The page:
When respirable crystalline silica dust is inhaled it can cause silicosis, which is a scarring of the lungs. Silicosis is a serious and incurable disease, with symptoms including shortness of breath, coughing, fatigue and weight loss. In severe cases, the damage caused to the lungs by silicosis can require a lung transplant or may even lead to death.
In recent years, identified cases of silicosis have been increasing, in particular ‘accelerated’ silicosis caused by short periods of high levels of exposure.
Breathing in silica dust can also cause other serious diseases, such as:
autoimmune diseases, such as scleroderma
Safe Work Australia publishes exposure standards for airborne contaminants in the workplace.
The workplace exposure standard for crystalline silica dust (listed under Quartz (respirable dust)) is 0.05 mg/m3 as a time-weighted average) airborne concentration over 8 hours.
An 8-hour time-weighted average (TWA) exposure standard is the average airborne concentration of a particular substance permitted over an 8-hour working day, 5-day working week. For people working extended shifts, the TWA will need to be adjusted.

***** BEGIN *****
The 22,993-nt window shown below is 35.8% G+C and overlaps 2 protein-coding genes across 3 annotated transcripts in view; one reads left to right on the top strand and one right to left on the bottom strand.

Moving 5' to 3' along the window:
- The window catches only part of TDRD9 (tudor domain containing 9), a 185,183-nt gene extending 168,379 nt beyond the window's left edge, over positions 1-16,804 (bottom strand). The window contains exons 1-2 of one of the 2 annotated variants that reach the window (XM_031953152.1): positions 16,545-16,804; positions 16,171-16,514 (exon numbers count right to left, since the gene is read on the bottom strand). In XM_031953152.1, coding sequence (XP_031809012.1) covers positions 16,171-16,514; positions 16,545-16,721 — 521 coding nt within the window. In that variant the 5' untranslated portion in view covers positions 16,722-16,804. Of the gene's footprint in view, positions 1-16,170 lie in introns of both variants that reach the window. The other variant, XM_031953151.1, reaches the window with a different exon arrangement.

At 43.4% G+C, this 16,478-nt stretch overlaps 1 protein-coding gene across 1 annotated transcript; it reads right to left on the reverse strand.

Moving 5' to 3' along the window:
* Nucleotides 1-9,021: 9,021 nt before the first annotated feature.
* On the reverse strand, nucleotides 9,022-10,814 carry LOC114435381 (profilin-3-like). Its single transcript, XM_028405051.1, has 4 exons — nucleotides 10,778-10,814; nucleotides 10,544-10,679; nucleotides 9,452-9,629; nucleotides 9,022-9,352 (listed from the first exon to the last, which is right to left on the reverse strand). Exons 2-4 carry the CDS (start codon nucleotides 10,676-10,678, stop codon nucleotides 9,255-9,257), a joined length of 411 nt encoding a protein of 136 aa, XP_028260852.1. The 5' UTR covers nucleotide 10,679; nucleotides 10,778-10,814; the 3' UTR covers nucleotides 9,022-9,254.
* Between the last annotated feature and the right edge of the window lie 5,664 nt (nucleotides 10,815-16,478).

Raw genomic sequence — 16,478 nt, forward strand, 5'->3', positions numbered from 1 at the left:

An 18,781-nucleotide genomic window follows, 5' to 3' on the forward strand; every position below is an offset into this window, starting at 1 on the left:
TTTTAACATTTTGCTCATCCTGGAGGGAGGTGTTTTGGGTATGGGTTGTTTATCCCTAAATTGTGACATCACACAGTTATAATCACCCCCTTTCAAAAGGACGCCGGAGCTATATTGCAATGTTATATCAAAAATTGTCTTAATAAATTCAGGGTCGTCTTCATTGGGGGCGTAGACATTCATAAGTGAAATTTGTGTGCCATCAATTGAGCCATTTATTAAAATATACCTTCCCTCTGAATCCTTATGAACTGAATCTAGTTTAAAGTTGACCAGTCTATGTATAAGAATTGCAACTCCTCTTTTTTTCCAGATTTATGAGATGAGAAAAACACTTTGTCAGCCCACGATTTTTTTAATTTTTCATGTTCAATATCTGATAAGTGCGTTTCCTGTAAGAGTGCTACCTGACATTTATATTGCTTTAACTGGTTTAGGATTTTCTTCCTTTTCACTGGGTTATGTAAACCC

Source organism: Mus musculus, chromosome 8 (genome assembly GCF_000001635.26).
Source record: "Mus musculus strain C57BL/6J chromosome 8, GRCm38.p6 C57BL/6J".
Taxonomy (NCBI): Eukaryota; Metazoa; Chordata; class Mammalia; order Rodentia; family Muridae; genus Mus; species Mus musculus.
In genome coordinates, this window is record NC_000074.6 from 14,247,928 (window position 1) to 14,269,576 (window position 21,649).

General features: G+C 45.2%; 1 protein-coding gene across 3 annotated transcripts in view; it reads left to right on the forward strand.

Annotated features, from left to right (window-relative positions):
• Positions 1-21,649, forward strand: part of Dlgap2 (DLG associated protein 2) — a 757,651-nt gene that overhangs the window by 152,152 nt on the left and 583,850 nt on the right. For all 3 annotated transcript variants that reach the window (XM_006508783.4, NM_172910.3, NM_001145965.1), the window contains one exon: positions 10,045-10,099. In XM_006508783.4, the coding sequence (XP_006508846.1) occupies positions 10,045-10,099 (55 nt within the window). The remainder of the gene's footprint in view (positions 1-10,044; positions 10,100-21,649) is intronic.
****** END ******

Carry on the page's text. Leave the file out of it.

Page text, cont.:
The workplace exposure standard for respirable crystalline silica is based on the levels found in a person’s breathing zone, outside of any respiratory protective equipment that may be in use.
Employers are required to ensure employee exposure does not exceed this standard.
WorkSafe Victoria recommends that employees are not exposed to levels above 0.02 mg/m3 as a TWA. This is a precautionary measure to minimise the risk of silica-related disease such as silicosis and lung cancer.
Engineered stone processes
An engineered stone process is a process involving engineered stone at a workplace that generates crystalline silica dust, including cutting, grinding or abrasive polishing of engineered stone.
By law, employers and self-employed persons must ensure specific risk controls are used when engineered stone processes are undertaken in their workplace. For more information see Required controls when undertaking engineered stone processes.
Engineered stone control plan must be prepared
An employer or a self-employed person engaged in undertaking an engineered stone process must prepare an engineered stone control plan (ESCP) before commencing that work.
The work must be performed in accordance with the ESCP. If the work is not performed in accordance with the ESCP, the employer or self-employed person must stop that work immediately or as soon as it is safe to do so. Work must not resume until the ESCP is complied with or reviewed and, if necessary, revised in accordance with the OHS Regulations.